I didn’t think any­one would be in­ter­ested in my book, says award-win­ning writer

Jowhor Ile be­came the first Nige­rian to win the Eti­salat Prize for Lit­er­a­ture (now 9Mo­bile Prize for Lit­er­a­ture) in May this year when his de­but novel, clinched the pan African award. The Port Har­court-born writer talks about how win­ning the prize has be

Sunday Trust - - ARTS & IDEAS - By Abubakar Adam Ibrahim And Af­ter Many Days

Many Days,

Were you sur­prised to win the Eti­salat Prize for Lit­er­a­ture?

I was. Mainly be­cause I had re­fused to think about pos­si­ble out­comes. It could have only led to anx­i­ety and I re­ally wanted to en­joy be­ing on the short­list, do­ing the book events and meet­ing read­ers. By that evening of the main event, the buildup was nerve rack­ing; I don’t think I en­joyed that very much. So yeah, when I heard my name, my eyes prob­a­bly popped.

is your first novel and with it you be­came the first Nige­rian to win the Eti­salat Prize. Do you feel any pres­sure or ex­pec­ta­tion now to write an even bet­ter book?

No, I don’t feel pres­sure in the par­tic­u­lar way you’ve put it. I want to write the best books I can. I want to write de­cent sen­tences and sto­ries that mat­ter to me, and that is a source of daily joy and strug­gle. I also know it’s fu­tile try­ing to play to any­one’s ex­pec­ta­tions. A dif­fer­ent set of judges for the Eti­salat Prize might have cho­sen an­other book as win­ner, so then what? Do you then de­cide to write the type of book that has won a prize? Do I want to write a bet­ter book? Yes. Has the Prize been a source of en­cour­age­ment to me as a writer? Yes. It’s also im­por­tant to note that with­out any prize, I would still be try­ing to write my best sen­tence or story.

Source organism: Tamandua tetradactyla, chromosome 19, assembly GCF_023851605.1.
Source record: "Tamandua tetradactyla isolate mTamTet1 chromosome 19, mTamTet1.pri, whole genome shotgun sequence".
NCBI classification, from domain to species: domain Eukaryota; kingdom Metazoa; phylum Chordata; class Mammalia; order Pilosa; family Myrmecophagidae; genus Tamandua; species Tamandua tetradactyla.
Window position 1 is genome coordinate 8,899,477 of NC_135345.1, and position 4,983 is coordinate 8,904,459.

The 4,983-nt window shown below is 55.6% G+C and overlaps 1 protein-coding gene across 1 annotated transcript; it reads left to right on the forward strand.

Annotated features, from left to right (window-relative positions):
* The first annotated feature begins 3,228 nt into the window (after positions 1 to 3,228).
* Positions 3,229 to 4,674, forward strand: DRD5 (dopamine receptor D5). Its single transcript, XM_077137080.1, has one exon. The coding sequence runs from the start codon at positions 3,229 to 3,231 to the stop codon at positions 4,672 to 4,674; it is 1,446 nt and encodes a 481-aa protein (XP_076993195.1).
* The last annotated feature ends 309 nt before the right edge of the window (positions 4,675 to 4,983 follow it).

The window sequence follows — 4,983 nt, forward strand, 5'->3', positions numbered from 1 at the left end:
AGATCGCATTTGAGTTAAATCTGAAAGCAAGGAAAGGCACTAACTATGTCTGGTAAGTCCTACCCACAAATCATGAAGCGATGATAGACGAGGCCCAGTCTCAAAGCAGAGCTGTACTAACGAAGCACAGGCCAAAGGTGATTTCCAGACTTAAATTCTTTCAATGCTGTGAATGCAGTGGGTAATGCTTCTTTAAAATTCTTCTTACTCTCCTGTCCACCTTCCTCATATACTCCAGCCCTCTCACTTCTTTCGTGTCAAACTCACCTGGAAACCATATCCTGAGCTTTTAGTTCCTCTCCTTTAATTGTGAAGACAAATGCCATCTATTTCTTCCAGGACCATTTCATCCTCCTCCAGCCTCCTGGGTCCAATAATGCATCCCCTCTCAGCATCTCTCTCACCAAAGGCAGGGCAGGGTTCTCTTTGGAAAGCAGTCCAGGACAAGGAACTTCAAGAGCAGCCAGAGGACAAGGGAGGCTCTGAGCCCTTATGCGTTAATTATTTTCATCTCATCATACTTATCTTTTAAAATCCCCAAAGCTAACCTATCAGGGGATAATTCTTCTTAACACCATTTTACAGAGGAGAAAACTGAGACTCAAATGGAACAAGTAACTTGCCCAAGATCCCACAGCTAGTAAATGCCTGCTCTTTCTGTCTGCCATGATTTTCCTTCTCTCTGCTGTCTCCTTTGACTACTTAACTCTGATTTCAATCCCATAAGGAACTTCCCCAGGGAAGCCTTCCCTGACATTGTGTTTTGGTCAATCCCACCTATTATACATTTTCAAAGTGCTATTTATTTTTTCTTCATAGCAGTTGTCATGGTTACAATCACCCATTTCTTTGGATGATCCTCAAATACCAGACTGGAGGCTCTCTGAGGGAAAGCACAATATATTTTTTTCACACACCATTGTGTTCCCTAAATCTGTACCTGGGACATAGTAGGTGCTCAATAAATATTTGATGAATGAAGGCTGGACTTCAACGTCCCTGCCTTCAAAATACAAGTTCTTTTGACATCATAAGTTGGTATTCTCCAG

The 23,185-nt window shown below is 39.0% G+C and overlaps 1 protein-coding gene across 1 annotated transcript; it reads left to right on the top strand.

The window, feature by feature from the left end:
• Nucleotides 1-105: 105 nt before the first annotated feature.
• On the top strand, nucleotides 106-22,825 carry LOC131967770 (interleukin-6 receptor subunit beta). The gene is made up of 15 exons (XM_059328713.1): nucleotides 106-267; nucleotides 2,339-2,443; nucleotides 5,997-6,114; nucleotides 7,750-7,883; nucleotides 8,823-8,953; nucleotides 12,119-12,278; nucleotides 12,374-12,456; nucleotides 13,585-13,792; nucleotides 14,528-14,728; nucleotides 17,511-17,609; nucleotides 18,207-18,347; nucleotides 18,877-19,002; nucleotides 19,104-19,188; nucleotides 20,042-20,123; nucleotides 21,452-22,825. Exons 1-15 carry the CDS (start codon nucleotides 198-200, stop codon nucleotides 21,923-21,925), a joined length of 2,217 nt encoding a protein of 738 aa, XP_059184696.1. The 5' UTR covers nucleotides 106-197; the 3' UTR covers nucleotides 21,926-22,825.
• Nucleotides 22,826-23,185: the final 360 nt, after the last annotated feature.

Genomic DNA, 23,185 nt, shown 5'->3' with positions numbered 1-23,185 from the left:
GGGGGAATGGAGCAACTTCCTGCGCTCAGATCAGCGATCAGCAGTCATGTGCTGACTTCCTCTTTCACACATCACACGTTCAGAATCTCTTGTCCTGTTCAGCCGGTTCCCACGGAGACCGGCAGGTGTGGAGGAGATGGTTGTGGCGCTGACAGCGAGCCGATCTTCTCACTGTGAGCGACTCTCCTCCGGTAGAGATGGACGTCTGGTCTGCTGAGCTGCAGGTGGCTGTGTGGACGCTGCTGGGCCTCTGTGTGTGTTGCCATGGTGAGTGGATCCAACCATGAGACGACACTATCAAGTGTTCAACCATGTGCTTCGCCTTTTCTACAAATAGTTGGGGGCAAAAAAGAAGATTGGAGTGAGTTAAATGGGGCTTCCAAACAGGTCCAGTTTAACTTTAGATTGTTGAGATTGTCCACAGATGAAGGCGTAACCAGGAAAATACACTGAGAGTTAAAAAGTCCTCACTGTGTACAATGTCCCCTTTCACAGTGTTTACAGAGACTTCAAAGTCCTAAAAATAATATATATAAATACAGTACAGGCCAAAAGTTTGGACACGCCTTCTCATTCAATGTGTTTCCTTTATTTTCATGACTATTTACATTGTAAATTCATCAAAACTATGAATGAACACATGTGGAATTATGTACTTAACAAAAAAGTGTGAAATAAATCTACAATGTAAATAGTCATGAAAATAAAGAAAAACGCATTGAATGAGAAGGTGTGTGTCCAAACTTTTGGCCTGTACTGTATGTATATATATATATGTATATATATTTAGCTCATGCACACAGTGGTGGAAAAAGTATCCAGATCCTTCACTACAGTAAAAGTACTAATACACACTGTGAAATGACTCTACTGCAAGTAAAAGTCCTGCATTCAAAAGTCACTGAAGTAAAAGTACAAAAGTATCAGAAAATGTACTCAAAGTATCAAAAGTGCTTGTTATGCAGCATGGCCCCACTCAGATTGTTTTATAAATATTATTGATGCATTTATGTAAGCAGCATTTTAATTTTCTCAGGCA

How did writ­ing come to you gen­er­ally? How did you dis­cover writ­ing?

By the time I was nine I had sto­ries in note­books, com­plete with de­signed cov­ers. It’s some­thing I’ve al­ways done. Be­ing in board­ing school prob­a­bly ex­ac­er­bated my con­di­tion. I wrote let­ters full of long­ing to my fam­ily and friends. I kept jour­nals. It was while in board­ing school that writ­ing be­came a reg­u­lar ac­tiv­ity in my life. But you And Af­ter know ev­ery­one wrote then; ev­ery­one who read pla­gas­rised the sto­ries they liked best.

In­deed, they did. What has changed in your life since win­ning the prize?

My bio now has “Win­ner of Eti­salat Prize for Lit­er­a­ture 2016.” I hope the prize has helped to in­tro­duce my book to a wider au­di­ence. My friends don’t let me com­plain any­more about be­ing broke, and I think that’s com­pletely un­fair. My fam­ily is man­i­festly proud-the key word be­ing “man­i­festly” as I like to think they have al­ways been proud of what I do. But my win­ning the prize has given them brag­ging rights and I’m pleased they have it.

Speak­ing about the book it­self, it starts off as a crime novel with a child gone miss­ing. And then it set­tled into a quiet med­i­ta­tion on life in a mid­dle class fam­ily. Were you very clearly about the di­rec­tion of the story from the be­gin­ning?